System 60 comprises a scanner module 61 and a printer/copier module 62. The system further includes a central processing unit (CPU) 63 that provides computing resources for scanner 61 and printer/copier 62 and controls other aspects of the system as well. CPU 63 may be implemented with any suitable microprocessor or the like and may include auxiliary chips to assist with certain functions. System memory 64, which may be in the form of random-access-memory (RAM) and read-only-memory (ROM), is also provided. A storage medium 65 may be used to record programs of instructions for operating systems, utilities and/or applications, which may include embodiments of programs that implement various aspects of the present invention. Storage medium 65 may also be used to store the digital data obtained by scanning the page.

The system 60 will typically also include appropriate input controls 66 which will vary depending on the environment in which the invention is employed and the components used. In the integrated scanner/printer/copier device which system 60 depicts, the input controls may be in the form of a keypad.

System 60 can also include external communication components 67 that can communicate with external devices to send and receive information (i.e., programs and data) including data to be printed/copied in accordance with this invention. To this end, external communication components 67 typically include components to connect to remote devices through any of a variety of networks (wired or wireless) including the Internet, a local or wide area network, or through any suitable electromagnetic carrier signals including infrared signals. Finally, it should be noted that each such module or component in FIG. 6 includes a controller for interfacing with other major system components which are connected through a bus 68 which may represent more than one physical bus.

It should be noted that, while all of the components or modules required for performing the processing of the invention can be integrated into a single device, that is by no means the only arrangement. For example, the scanning function 61 may be performed in a separate device (e.g., a scanner) that is communication with a printer/copier in which the other functions are performed. A personal computer with a scanner and printer/copier as peripherals is yet another environment in which the invention may be embodied. Still other arrangements are possible, as one skilled in the art will recognize.

As will be appreciated from the foregoing, the present invention provides an algorithm for estimating page background color using multiple local and global criteria, even when the page background varies, e.g., as a result of bleed-through artifacts. The algorithm may be embodied in a variety of different environments, as explained above. Within any of those environments, the algorithm may be implemented as software that controls the functions of the various components/modules involved in the processing. The equivalent of software-based instructions may also be realized, for example, using ASIC(s), digital signal processing circuitry, or the like. As such, the claim language “device-readable medium” includes not only software-carrying media, but also hardware having instructions for performing the required processing hardwired thereon, as well as a combination of hardware and software. Similarly, the claim language “program of instructions” includes both software and instructions embedded on hardware. Also, the “one or more components or modules” referred to in the claims covers any appropriately software or hardware that is capable of performing the functions recited. With these implementation alternatives in mind, it is to be understood that the figures and accompanying description provide the functional information one skilled in the art would require to write program code (i.e., software) or to fabricate circuits (i.e., hardware) to perform the processing required.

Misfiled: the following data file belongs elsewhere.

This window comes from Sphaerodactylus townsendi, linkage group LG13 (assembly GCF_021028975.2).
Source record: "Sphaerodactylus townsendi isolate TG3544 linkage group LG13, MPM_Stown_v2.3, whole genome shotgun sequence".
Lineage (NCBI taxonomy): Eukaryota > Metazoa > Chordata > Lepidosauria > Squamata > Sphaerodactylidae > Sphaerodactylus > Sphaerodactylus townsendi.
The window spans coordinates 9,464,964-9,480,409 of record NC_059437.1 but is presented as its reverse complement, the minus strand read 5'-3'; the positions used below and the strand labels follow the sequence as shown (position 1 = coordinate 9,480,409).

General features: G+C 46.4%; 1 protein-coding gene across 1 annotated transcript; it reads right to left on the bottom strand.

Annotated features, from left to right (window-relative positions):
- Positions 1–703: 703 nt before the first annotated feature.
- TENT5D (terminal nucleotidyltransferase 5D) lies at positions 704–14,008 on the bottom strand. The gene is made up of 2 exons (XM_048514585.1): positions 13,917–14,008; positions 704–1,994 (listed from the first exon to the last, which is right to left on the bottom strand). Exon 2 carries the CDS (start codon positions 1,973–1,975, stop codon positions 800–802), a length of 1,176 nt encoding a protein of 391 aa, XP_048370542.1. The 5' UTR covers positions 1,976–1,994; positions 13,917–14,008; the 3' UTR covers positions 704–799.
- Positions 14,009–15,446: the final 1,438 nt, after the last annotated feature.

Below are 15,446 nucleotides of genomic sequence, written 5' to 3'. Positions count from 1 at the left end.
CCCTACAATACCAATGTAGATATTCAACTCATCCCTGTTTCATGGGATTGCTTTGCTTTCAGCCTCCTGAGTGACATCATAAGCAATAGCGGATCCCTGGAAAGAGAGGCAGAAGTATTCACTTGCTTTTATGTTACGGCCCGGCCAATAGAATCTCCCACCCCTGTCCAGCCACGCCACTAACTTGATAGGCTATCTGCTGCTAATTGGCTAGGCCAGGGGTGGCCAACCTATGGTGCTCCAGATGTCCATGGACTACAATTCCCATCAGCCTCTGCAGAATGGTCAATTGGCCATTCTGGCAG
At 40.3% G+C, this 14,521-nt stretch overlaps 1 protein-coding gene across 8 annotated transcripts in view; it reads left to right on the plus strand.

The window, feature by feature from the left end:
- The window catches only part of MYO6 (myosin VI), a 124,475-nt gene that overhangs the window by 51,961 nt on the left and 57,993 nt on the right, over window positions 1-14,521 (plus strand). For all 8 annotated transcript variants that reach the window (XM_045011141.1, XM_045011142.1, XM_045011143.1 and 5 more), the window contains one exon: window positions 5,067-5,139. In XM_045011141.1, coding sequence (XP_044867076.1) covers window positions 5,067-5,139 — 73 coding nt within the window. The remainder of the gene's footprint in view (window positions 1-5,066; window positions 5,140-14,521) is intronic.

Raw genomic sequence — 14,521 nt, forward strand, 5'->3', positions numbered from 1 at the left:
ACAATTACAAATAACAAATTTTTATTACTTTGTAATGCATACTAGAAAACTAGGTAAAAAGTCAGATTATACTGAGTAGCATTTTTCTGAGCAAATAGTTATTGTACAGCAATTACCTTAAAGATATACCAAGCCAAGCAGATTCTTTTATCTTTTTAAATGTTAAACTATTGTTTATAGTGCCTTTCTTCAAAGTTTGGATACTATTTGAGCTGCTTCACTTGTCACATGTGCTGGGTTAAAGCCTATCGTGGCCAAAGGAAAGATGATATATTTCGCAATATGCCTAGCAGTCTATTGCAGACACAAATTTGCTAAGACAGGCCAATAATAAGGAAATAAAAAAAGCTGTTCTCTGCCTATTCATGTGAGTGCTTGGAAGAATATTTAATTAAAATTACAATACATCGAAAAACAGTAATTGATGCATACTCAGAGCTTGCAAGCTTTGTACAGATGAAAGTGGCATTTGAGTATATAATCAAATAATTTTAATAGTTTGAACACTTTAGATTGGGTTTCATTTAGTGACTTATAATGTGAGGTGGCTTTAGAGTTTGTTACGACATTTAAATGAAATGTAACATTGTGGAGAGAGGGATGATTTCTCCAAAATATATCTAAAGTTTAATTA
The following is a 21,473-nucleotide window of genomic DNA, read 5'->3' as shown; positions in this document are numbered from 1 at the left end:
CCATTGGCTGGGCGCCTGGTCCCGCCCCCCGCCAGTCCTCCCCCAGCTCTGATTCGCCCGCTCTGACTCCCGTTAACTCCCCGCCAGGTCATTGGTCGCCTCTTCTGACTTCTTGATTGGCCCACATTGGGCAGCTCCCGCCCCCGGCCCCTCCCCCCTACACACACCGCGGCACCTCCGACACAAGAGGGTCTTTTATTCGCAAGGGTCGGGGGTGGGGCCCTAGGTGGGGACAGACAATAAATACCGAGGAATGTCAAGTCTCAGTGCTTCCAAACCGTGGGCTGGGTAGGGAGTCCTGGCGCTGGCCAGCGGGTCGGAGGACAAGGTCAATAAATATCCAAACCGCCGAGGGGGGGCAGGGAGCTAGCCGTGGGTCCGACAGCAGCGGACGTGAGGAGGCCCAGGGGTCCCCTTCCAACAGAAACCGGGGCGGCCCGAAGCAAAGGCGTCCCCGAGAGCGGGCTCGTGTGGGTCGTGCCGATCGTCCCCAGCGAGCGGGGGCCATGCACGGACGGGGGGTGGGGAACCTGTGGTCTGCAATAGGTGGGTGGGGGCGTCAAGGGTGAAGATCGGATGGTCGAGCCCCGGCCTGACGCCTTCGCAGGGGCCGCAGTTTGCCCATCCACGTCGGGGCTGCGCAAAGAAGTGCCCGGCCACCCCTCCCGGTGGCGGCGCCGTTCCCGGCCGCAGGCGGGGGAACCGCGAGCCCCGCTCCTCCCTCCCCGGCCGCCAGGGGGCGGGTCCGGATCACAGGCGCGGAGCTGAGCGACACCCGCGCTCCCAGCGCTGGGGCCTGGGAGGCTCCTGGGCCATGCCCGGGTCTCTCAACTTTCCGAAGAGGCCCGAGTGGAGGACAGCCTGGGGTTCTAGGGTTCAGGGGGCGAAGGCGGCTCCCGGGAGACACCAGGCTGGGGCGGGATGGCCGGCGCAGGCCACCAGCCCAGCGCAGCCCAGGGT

While the invention has been described in conjunction with several specific embodiments, many further alternatives, modifications, variations and applications will be apparent to those skilled in the art that in light of the foregoing description. Thus, the invention described herein is intended to embrace all such alternatives, modifications, variations and applications as may fall within the spirit and scope of the appended claims.

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Referenced by
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Classifications
U.S. Classification382/165, 382/180, 382/164, 382/275, 382/225
International ClassificationG06K9/62, G06K9/34, G06K9/00, G06K9/40
Cooperative ClassificationG06K9/38, G06K2209/015, G06K9/00456
European ClassificationG06K9/00L2, G06K9/38
Legal Events
DateCodeEventDescription
Feb 22, 2012FPAYFee payment
Year of fee payment: 4
Mar 9, 2005ASAssignment
Owner name: SEIKO EPSON CORPORATION, JAPAN
Free format text: ASSIGNMENT OF ASSIGNORS INTEREST;ASSIGNOR:EPSON RESEARCH AND DEVELOPMENT, INC.;REEL/FRAME:015866/0936
Effective date: 20050222
Nov 30, 2004ASAssignment
Owner name: EPSON RESEARCH AND DEVELOPMENT, INC., CALIFORNIA
Free format text: ASSIGNMENT OF ASSIGNORS INTEREST;ASSIGNOR:BHATTACHARJYA, ANOOP K.;REEL/FRAME:016042/0291
Effective date: 20041129